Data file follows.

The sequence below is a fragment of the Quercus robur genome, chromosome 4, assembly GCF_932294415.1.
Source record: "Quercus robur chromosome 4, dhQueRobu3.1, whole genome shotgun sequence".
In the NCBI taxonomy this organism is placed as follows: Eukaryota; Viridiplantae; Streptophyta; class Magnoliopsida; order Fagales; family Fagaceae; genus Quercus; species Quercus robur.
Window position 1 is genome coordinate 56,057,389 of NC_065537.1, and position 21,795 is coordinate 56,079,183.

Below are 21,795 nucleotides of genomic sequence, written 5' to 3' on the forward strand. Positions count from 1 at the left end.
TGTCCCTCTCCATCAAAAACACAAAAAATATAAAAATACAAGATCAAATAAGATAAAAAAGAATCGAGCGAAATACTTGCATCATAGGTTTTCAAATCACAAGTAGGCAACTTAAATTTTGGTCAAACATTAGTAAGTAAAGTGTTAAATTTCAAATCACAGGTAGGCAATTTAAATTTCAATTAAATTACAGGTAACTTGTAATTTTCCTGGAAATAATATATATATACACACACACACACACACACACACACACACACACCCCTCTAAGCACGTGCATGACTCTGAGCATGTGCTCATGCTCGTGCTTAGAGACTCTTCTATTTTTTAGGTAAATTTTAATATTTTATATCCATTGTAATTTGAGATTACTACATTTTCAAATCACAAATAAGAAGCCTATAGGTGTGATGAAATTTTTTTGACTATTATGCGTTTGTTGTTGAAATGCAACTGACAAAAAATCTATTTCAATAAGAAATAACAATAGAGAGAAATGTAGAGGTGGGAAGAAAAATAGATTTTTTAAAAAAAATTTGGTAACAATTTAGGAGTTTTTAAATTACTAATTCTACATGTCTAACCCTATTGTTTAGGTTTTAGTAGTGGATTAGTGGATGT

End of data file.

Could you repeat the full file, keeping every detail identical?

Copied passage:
The sequence below is a fragment of the Quercus robur genome, chromosome 4, assembly GCF_932294415.1.
Source record: "Quercus robur chromosome 4, dhQueRobu3.1, whole genome shotgun sequence".
In the NCBI taxonomy this organism is placed as follows: Eukaryota; Viridiplantae; Streptophyta; class Magnoliopsida; order Fagales; family Fagaceae; genus Quercus; species Quercus robur.
Window position 1 is genome coordinate 56,057,389 of NC_065537.1, and position 21,795 is coordinate 56,079,183.

Below are 21,795 nucleotides of genomic sequence, written 5' to 3' on the forward strand. Positions count from 1 at the left end.
TGTCCCTCTCCATCAAAAACACAAAAAATATAAAAATACAAGATCAAATAAGATAAAAAAGAATCGAGCGAAATACTTGCATCATAGGTTTTCAAATCACAAGTAGGCAACTTAAATTTTGGTCAAACATTAGTAAGTAAAGTGTTAAATTTCAAATCACAGGTAGGCAATTTAAATTTCAATTAAATTACAGGTAACTTGTAATTTTCCTGGAAATAATATATATATACACACACACACACACACACACACACACACACACCCCTCTAAGCACGTGCATGACTCTGAGCATGTGCTCATGCTCGTGCTTAGAGACTCTTCTATTTTTTAGGTAAATTTTAATATTTTATATCCATTGTAATTTGAGATTACTACATTTTCAAATCACAAATAAGAAGCCTATAGGTGTGATGAAATTTTTTTGACTATTATGCGTTTGTTGTTGAAATGCAACTGACAAAAAATCTATTTCAATAAGAAATAACAATAGAGAGAAATGTAGAGGTGGGAAGAAAAATAGATTTTTTAAAAAAAATTTGGTAACAATTTAGGAGTTTTTAAATTACTAATTCTACATGTCTAACCCTATTGTTTAGGTTTTAGTAGTGGATTAGTGGATGT